'You must do better,' council nursery told

THE Children’s Nursery in the Civic Offices, set up to provide childcare for council employees, has been told to improve by the schools inspectorate.

The nursery opened its doors to the wider community in 1992, and took over the neighbouring pre-school two years ago, which significantly increased the number of children attending.

While an action plan is in place for improvement, certain requests from Ofsted following their last visit have still not been fulfilled.

“Children enjoy coming to nursery and settle quickly to play with their friends,” the report says. “Some of the rooms benefit from more age-appropriate and varied resources than others, but most rooms have reasonable opportunities for children to initiate their own learning.”

But a number of inconsistencies need to be ironed out, according to inspectors.

“Not all staff fully understand how to meet children’s individual needs successfully, including how to support children with communication and language difficulties,” the report continues.

“There are inconsistencies in how staff interact with children and in the observation, assessment and planning processes to help ensure all children are able to reach their goals.

“Teaching strategies staff use to support children’s learning are not always consistent across the nursery. Some staff also pre-empt the children’s answers, which reduces children’s time to form their responses. Therefore, opportunities to stimulate children’s thinking and effectively promote their communication and language are overlooked.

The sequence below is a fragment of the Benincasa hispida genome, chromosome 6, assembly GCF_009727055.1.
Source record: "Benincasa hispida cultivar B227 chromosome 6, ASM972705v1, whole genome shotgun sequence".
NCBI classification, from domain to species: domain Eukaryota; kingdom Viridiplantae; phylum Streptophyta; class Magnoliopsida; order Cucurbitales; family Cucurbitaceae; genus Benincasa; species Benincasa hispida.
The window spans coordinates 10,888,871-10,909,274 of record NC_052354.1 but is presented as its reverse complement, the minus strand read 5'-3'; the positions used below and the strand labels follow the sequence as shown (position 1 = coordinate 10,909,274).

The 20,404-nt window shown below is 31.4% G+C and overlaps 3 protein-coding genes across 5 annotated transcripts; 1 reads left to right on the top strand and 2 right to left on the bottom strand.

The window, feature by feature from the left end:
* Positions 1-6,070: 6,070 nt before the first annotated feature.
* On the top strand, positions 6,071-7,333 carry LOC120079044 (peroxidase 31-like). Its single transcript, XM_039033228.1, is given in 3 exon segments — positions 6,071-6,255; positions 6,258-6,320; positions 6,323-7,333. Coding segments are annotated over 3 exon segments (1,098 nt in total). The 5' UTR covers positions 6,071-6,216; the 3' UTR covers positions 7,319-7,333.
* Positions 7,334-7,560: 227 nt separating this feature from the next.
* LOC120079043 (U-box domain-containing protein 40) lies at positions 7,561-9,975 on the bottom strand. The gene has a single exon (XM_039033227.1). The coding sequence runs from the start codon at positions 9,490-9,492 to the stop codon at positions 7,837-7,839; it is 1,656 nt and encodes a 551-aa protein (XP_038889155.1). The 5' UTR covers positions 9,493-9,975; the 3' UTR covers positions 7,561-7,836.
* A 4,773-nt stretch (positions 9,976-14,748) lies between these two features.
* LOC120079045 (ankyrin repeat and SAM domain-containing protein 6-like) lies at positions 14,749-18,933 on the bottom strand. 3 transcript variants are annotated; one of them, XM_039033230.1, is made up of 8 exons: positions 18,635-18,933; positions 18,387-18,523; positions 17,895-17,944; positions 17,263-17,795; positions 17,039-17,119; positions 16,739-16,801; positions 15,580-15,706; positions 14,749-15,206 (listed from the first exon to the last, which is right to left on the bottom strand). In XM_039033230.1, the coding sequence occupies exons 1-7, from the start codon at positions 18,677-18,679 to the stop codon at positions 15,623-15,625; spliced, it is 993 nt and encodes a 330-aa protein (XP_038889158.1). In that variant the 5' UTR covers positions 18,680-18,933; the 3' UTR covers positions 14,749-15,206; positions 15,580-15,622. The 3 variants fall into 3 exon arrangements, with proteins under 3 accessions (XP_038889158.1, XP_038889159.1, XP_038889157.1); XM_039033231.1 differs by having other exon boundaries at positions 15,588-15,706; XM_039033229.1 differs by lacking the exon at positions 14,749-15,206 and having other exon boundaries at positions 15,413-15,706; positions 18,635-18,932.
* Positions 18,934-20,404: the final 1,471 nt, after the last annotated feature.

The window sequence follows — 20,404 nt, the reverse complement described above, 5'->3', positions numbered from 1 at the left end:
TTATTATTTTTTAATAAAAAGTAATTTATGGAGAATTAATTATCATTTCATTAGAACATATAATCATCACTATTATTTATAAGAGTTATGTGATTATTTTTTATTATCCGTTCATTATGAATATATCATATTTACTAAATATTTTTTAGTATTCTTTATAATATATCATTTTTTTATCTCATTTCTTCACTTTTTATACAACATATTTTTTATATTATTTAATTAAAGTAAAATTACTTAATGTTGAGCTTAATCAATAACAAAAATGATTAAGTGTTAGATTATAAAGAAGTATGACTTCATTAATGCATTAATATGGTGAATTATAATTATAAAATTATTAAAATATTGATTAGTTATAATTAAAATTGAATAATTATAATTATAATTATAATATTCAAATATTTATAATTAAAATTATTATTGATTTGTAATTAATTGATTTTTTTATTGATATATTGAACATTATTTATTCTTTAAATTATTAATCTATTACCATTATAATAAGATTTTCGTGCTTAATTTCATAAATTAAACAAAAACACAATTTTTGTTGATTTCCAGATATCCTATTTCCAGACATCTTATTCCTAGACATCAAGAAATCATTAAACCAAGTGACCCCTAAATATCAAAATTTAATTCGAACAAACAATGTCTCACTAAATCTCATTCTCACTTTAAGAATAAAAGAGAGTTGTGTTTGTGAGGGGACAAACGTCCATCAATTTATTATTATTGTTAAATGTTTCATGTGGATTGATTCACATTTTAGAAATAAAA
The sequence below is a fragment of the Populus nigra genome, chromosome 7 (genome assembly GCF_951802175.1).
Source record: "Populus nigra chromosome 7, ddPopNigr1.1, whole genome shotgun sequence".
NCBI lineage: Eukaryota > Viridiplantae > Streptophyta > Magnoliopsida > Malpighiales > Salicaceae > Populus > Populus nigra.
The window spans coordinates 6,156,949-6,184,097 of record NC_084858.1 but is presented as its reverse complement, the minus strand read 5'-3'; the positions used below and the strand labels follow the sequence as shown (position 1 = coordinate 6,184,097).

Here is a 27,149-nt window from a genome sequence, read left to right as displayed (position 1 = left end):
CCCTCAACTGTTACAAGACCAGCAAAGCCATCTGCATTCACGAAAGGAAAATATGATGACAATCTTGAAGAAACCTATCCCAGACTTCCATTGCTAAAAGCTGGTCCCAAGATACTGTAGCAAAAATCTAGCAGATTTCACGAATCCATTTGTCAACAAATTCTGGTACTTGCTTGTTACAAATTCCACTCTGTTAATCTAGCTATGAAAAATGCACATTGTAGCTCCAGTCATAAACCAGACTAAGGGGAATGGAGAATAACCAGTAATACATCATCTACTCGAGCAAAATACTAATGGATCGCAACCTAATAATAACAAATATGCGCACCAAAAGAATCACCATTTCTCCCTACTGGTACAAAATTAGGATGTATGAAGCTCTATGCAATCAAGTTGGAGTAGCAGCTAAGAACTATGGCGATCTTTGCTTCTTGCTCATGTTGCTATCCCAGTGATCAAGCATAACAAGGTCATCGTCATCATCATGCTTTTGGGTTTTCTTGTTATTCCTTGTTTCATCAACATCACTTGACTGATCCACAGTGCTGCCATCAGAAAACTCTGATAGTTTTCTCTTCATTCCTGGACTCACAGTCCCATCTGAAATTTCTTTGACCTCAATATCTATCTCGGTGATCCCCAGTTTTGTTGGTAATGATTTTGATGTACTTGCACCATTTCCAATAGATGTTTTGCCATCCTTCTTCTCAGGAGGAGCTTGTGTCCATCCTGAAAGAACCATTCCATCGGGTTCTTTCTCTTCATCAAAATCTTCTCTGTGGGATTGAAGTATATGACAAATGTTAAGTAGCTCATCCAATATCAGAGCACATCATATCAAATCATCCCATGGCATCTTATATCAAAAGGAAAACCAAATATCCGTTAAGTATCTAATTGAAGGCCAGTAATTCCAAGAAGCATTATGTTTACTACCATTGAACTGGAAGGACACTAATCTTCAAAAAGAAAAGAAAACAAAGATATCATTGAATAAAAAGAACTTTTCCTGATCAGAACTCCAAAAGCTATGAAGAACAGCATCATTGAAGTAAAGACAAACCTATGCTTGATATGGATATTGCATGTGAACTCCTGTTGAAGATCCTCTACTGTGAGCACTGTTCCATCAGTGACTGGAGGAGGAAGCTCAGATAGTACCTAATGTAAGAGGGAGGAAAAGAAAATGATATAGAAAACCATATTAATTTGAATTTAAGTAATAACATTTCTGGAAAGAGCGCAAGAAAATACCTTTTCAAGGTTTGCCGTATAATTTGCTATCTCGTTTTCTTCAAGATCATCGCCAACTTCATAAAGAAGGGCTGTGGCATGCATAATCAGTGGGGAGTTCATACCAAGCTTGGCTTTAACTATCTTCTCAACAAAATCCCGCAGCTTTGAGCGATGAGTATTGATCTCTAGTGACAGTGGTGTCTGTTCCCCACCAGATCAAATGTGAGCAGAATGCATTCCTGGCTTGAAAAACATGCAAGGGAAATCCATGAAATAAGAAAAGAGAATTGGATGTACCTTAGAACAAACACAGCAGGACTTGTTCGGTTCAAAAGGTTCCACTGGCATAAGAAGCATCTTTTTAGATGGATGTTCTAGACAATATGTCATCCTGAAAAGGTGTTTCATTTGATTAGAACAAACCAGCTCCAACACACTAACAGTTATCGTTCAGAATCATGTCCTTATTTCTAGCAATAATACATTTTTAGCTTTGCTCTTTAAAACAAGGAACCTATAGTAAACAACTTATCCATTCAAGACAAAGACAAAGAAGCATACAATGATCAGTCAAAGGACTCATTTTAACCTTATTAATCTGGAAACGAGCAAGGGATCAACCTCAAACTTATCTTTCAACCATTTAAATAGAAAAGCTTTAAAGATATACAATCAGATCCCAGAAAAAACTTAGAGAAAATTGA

“Staff over prepare for some activities, such as sharing out the paint to children or pre-buttering the bread for snack. This results in children missing some opportunities to develop their independent learning.

“Children have access to the outdoors each day but lack and variety of equipment results in missed opportunities for learning. This was a recommendation from the previous inspection and has not been fully addressed.”

However, relationships between staff and pupils was praised.

“Children benefit from good relationships between themselves and the staff,” the report said. “They show secure attachments to their key person and move around the nursery with confidence.

“Children behave well because staff have a consistent approach to behaviour management.”

Swindon Borough Council was unavailable for comment at the time of going to print.

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